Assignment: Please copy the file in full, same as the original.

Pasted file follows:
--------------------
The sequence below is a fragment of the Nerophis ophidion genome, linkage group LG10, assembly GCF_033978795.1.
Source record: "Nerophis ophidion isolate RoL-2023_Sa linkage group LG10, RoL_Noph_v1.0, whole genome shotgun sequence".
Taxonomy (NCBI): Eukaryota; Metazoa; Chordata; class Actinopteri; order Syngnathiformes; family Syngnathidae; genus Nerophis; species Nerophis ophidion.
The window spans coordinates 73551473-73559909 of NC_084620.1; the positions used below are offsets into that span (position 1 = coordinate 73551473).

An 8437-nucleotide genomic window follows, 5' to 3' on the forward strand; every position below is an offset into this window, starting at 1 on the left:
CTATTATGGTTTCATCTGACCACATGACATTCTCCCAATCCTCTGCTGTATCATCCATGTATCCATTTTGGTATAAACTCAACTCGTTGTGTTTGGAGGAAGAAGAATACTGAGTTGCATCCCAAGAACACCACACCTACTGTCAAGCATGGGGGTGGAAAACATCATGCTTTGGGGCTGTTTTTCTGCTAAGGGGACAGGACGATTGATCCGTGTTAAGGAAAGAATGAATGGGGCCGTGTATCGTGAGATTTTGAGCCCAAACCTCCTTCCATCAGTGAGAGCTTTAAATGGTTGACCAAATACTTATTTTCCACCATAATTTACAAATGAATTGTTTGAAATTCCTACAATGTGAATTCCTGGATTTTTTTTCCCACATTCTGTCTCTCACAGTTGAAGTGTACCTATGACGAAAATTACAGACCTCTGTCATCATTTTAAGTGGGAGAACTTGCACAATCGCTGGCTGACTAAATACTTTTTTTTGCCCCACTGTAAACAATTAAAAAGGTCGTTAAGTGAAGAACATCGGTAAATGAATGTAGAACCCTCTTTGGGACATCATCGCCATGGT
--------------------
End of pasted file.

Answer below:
The sequence below is a fragment of the Nerophis ophidion genome, linkage group LG10, assembly GCF_033978795.1.
Source record: "Nerophis ophidion isolate RoL-2023_Sa linkage group LG10, RoL_Noph_v1.0, whole genome shotgun sequence".
Taxonomy (NCBI): Eukaryota; Metazoa; Chordata; class Actinopteri; order Syngnathiformes; family Syngnathidae; genus Nerophis; species Nerophis ophidion.
The window spans coordinates 73551473-73559909 of NC_084620.1; the positions used below are offsets into that span (position 1 = coordinate 73551473).

An 8437-nucleotide genomic window follows, 5' to 3' on the forward strand; every position below is an offset into this window, starting at 1 on the left:
CTATTATGGTTTCATCTGACCACATGACATTCTCCCAATCCTCTGCTGTATCATCCATGTATCCATTTTGGTATAAACTCAACTCGTTGTGTTTGGAGGAAGAAGAATACTGAGTTGCATCCCAAGAACACCACACCTACTGTCAAGCATGGGGGTGGAAAACATCATGCTTTGGGGCTGTTTTTCTGCTAAGGGGACAGGACGATTGATCCGTGTTAAGGAAAGAATGAATGGGGCCGTGTATCGTGAGATTTTGAGCCCAAACCTCCTTCCATCAGTGAGAGCTTTAAATGGTTGACCAAATACTTATTTTCCACCATAATTTACAAATGAATTGTTTGAAATTCCTACAATGTGAATTCCTGGATTTTTTTTCCCACATTCTGTCTCTCACAGTTGAAGTGTACCTATGACGAAAATTACAGACCTCTGTCATCATTTTAAGTGGGAGAACTTGCACAATCGCTGGCTGACTAAATACTTTTTTTTGCCCCACTGTAAACAATTAAAAAGGTCGTTAAGTGAAGAACATCGGTAAATGAATGTAGAACCCTCTTTGGGACATCATCGCCATGGT